Did you know the final assembly of an aircraft is primarily done by hand? 

The Final Assembly Line (FAL) is the stage in aerospace manufacturing where the wings, tail, and other major plane parts are attached to the fuselage. Passenger seating, storage compartments, and electronics like industrial box PCs for the infotainment systems are also installed and tested. Skilled workers and artisans perform much of this challenging and complex work manually.

Today, we’ll focus on the final assembly of a new plane, paying close attention to four significant tools and systems needed to complete this stage of the long and complex process.

Electronics for Assemblers and Inspectors

Unlike car manufacturing and similar high-tech industries, aircraft assembly is done by hand due to each plane’s size, complexity, and low production volume. 

Assemblers and inspectors are the primary workforce during FAL. As their name implies, assemblers assemble, fit, and install the various manufactured parts and components on the plane. Inspectors examine the parts and components to ensure they meet engineering specifications as well as review the assemblers’ work making sure they meet quality standards. 

You’ll want to ensure your assemblers and inspectors are well-equipped for their tasks as they move down the assembly line. One vital piece of equipment they’ll need is an industrial tablet.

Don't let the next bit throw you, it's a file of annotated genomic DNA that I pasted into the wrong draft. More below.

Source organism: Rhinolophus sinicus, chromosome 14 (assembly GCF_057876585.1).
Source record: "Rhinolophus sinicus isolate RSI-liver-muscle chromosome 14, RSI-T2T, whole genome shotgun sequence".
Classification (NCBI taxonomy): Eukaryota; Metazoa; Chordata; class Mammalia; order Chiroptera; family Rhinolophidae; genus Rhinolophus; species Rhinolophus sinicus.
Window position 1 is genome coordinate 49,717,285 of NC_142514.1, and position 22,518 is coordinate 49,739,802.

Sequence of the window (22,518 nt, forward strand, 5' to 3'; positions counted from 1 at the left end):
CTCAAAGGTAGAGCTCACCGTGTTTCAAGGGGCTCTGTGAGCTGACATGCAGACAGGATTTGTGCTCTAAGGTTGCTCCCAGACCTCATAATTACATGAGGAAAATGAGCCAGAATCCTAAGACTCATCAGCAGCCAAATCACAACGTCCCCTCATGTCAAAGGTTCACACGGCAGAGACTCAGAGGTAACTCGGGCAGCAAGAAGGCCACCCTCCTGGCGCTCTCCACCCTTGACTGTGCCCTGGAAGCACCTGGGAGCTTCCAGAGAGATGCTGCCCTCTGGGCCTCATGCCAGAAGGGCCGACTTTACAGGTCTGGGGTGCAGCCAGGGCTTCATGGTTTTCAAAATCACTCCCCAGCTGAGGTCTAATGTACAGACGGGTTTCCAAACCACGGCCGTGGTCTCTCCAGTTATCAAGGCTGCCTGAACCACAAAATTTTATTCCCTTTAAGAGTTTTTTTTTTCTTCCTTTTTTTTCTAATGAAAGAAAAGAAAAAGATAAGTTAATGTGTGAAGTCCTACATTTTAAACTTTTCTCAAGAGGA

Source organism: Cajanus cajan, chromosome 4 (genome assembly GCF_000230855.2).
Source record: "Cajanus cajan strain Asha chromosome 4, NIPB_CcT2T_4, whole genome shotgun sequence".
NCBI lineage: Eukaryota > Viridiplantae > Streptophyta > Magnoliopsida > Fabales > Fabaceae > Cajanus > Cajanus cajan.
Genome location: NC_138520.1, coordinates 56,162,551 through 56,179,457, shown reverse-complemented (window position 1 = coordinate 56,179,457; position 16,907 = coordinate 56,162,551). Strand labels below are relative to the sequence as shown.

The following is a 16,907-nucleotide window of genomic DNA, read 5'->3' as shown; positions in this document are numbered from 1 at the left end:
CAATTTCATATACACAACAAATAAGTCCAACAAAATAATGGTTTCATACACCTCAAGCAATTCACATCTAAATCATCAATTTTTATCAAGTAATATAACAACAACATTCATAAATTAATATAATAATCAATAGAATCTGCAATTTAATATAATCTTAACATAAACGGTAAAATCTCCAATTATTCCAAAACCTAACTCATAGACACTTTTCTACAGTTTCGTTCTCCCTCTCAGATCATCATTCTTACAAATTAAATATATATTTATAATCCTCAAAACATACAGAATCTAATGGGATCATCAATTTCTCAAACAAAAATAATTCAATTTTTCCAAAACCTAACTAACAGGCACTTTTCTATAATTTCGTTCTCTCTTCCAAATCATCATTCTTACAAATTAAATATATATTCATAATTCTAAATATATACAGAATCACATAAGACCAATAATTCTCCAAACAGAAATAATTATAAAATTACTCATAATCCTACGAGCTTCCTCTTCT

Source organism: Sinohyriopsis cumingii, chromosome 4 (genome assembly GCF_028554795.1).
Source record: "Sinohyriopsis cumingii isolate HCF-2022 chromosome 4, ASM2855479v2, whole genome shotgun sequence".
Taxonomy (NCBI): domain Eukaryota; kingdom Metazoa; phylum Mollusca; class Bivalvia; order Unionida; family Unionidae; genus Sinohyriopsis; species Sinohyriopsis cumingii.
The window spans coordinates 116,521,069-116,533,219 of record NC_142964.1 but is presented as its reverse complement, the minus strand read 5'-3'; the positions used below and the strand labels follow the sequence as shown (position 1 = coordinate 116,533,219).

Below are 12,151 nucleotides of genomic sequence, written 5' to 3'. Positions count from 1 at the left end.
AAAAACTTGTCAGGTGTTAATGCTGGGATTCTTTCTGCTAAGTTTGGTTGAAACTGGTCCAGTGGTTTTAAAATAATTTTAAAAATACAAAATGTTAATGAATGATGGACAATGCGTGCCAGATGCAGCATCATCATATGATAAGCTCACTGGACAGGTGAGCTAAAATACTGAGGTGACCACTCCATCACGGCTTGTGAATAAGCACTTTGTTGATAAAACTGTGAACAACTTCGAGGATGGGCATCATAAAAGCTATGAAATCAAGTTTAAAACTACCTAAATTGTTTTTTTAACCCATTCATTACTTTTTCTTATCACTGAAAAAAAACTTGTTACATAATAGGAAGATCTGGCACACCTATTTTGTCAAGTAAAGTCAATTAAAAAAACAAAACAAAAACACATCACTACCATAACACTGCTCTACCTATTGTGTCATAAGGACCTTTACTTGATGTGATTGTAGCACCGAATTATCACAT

Assemblers and inspectors work from assembly diagrams, such as instructions, parts lists, blueprints, etc. Inspectors also use detailed inspection documents for reviews, which they sign off on. Industrial tablets can store those diagrams and documents, making them easy for your crew to carry and access. Features like a rugged build, fanless design, and solid-state drives ensure the tablets work even when bumped, dropped, or shaken hard during the 24-hour work shifts. Ensure each worker has access to all necessary material on their tablet. 

Hold and Position Equipment

The numerous parts of a new aircraft must be kept as immovable as possible so assemblers can perform tasks like riveting, which requires extreme precision that must be performed repeatedly. 

Jigs and fixtures allow for that precision. Jigs position and hold a particular tool in place, like a drill, while performing a specific task. Diameter, leaf, and template jigs are common types of jigs. On the other hand, fixtures hold a workpiece in one particular place or position. A welding fixture would be used to precisely position a fuselage panel in preparation for being welded in place.

Many jigs and fixtures are custom-built and fitted for each new airplane design. Ensure each workstation during assemblage has the right ones for your team to perform their duties safely and precisely. 

Painting Equipment

During final assembly, planes are painted using aerospace paint spray booths. These booths are ideal because humidity, temperature, airflow, and pressure can be controlled to meet the plane’s area, color, and finish requirements.